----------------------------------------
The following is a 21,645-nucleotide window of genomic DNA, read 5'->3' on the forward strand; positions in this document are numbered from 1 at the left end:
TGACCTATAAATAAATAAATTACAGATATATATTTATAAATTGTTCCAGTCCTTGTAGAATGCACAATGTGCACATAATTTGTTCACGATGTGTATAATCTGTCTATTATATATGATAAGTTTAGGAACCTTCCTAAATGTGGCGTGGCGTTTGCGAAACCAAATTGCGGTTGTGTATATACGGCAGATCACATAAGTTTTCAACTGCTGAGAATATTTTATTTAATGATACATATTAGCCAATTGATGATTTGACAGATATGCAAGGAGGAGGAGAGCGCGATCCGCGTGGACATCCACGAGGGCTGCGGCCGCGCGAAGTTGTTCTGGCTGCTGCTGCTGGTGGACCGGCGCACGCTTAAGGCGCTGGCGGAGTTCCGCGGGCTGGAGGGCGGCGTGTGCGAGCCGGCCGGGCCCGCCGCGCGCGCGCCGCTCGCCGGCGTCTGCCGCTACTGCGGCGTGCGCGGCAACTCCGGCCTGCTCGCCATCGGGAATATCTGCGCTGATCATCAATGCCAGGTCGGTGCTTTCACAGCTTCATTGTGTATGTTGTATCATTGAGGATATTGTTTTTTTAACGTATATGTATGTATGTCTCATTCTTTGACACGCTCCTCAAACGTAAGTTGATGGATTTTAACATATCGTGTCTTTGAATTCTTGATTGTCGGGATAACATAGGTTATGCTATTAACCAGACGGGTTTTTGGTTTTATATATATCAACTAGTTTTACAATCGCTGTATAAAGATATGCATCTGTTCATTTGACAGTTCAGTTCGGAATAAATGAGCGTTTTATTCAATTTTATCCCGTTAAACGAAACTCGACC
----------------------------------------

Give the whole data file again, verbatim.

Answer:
The following is a 21,645-nucleotide window of genomic DNA, read 5'->3' on the forward strand; positions in this document are numbered from 1 at the left end:
TGACCTATAAATAAATAAATTACAGATATATATTTATAAATTGTTCCAGTCCTTGTAGAATGCACAATGTGCACATAATTTGTTCACGATGTGTATAATCTGTCTATTATATATGATAAGTTTAGGAACCTTCCTAAATGTGGCGTGGCGTTTGCGAAACCAAATTGCGGTTGTGTATATACGGCAGATCACATAAGTTTTCAACTGCTGAGAATATTTTATTTAATGATACATATTAGCCAATTGATGATTTGACAGATATGCAAGGAGGAGGAGAGCGCGATCCGCGTGGACATCCACGAGGGCTGCGGCCGCGCGAAGTTGTTCTGGCTGCTGCTGCTGGTGGACCGGCGCACGCTTAAGGCGCTGGCGGAGTTCCGCGGGCTGGAGGGCGGCGTGTGCGAGCCGGCCGGGCCCGCCGCGCGCGCGCCGCTCGCCGGCGTCTGCCGCTACTGCGGCGTGCGCGGCAACTCCGGCCTGCTCGCCATCGGGAATATCTGCGCTGATCATCAATGCCAGGTCGGTGCTTTCACAGCTTCATTGTGTATGTTGTATCATTGAGGATATTGTTTTTTTAACGTATATGTATGTATGTCTCATTCTTTGACACGCTCCTCAAACGTAAGTTGATGGATTTTAACATATCGTGTCTTTGAATTCTTGATTGTCGGGATAACATAGGTTATGCTATTAACCAGACGGGTTTTTGGTTTTATATATATCAACTAGTTTTACAATCGCTGTATAAAGATATGCATCTGTTCATTTGACAGTTCAGTTCGGAATAAATGAGCGTTTTATTCAATTTTATCCCGTTAAACGAAACTCGACC